Don't Call Me Bro'
(Unknown Author)

Folks that like to ride, Iím not looking for RUBS so keep that in mind and Don't call me bro'... ever. I am not and probably never will be your "bro". You have not earned the right. Just because you read in your copy of (insert magazine name here) that "bikers" call each other bro' does NOT mean you have to run out and find somebody with a Harley and call him bro' so you can be a biker too.

Here's why: You have never pulled an all nighter with me. You have never helped me fix my bike on the side of the road (in the rain). You have never wasted your weekend helping me dig through a junk pile looking for that one little part that is just the thing I need to get my bike running. You have never loaned me the tool that I didn't have so I could put that part on.

Are you starting to get the picture? Just remove the word bro' from your vocabulary. Trust me on this one.

Having a fancy custom bike that somebody else built for you or having a brand new bike with only 3 digits on the odometer does NOT make you a biker. As far as Iím concerned if ya can't wrench on your own scoot than you got no reason or right to be on it.

You could be a biker and a bro who owns one of the above but that is not what made you a biker. In my mind a biker is a person who loves to ride their bike just for the pure fun of riding it. Getting out in the air and seeing the world in person and not through a window. Or hell, maybe you just have a thing for getting popped in the face by bugs at 60mph

A biker, to me is NOT someone who got a bike just so they can look cool or because the guy down the road has one and you need a bigger/prettier one to prove you are somebody important. If this sounds like you, sell your bike. You'll never make it.

Being a biker is dying a little more every hour that you can't be out there crackin' the throttle and cruisin' down the highway. Itís a way of life not a fuckin' hobby. If you have ever been depressed because you rode your bike and nobody saw you, hang it up. You are a world class RUB. Once again, sell your bike. Maybe what you need is a Porsche instead.

Here's a bit of advice. The next time you are around a group of bikers find yourself a Greybeard (old biker). Buy him a beer or a cup of coffee and ask him some questions about his bike or some such to kick off a conversation. As long as he keeps talking, keep buying those rounds. If you treat him with respect, shut up and LISTEN to him, you just might be surprised at what you learn from his stories.

The word Brother as Per the Confederation of Clubs (CoC)
Written by: Teacher

The word Brother has become very abused in the motorcycle world these days Seems like if you buy a bike and a new set of leathers, everyone else that rides has now become your brother. Some call it Brotherhood when sharing the wind on two wheels. Some call it brotherhood when you ride a few roads together. Just what truly is brotherhood?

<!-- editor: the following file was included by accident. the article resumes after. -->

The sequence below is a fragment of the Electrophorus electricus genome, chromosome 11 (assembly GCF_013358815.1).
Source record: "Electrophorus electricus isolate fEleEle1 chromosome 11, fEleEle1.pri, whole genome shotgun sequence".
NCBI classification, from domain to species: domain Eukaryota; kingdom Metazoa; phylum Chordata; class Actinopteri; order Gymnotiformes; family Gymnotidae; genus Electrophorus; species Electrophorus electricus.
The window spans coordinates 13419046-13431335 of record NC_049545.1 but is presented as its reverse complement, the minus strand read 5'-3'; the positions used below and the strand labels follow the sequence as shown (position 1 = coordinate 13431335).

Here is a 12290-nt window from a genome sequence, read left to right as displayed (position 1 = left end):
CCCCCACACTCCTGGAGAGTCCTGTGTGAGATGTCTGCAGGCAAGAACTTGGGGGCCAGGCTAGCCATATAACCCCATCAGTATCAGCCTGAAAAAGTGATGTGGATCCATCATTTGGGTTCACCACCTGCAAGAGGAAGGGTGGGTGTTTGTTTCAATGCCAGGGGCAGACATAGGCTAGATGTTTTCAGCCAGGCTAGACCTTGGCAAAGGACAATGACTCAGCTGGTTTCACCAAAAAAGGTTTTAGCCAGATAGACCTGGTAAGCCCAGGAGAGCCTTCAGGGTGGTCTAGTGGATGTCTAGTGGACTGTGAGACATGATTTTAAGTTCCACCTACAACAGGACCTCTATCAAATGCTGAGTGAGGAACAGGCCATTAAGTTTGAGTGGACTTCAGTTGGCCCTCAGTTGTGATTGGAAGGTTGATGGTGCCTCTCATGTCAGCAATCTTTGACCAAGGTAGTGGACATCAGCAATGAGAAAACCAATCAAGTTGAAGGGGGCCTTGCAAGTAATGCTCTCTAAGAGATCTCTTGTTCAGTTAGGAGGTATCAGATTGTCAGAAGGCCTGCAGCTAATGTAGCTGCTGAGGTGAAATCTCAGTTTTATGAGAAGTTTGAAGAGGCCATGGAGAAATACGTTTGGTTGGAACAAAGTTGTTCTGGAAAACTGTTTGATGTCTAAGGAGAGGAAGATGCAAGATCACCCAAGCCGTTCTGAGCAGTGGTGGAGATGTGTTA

There are Brothers in Christ. Brothers in Masonic temples. Brothers in several organizations. Elite military units commonly form a brotherhood among the members of squads. Navy Seals for example, are more than the sum of their individuals They become more than just a team. They become brothers, totally committed to one another up to and including giving their lives for one another if necessary. Men that have shared combat together have formed such close relationships as to call each other brother. While these are no less committed than any other Brotherhoods, when it comes to the motorcycle world, there is also a very strong bond among those that call themselves Brothers.

What is a Brother in the MC world?

Once you've gone through the hangaround period, the members of the Club have viewed your behavior, your attitude, your dedication, trust and loyalty, If you've actually completed this period, then you may be asked to become a prospect. During this time you are put under a much more intense review. You and the other members of the club find out if you are suited to be a part of the club and if you can accept the other members as Brothers just as much as if they can accept you and call you Brother. Can you dedicate yourself to the others as close as you would your own flesh and blood? Many times it is an even closer commitment than family. The person that you call Brother becomes family as a part of his as well as you being a part of theirs. A common phrase used in MC circles is ĒI am my Brotherís keeperĒ. This means you will support him and help him any way you can, sometimes to the point of selling your bike to help him, quitting your job to go help him and, in some cases, Brothers have even done things that they already know could get them put in jail because they were willing to take that step to help a Brother out.

With all that commitment, itís also that you would not ask a Brother to do something drastic without very good cause. Brothers may disagree, but they will always respect one another and treat each other with respect.

Please take note that if you haven't had any experience being around some of the more serious MC's (1%, support clubs, etc.), they take the word Brother, or Bro' very serious, and they'll only use the word as a show of respect towards their own club, their members, and any club who they've also bestowed that word upon.

And if a club overhears someone throwing around the word lightly within their midst, it could cause them to aggressively educate those whom they felt disrespected them by abusing the word.

Next time you feel the need to call someone Brother or Bro, just what is behind it? Commitment or just trying to sound cool?

Airtight MC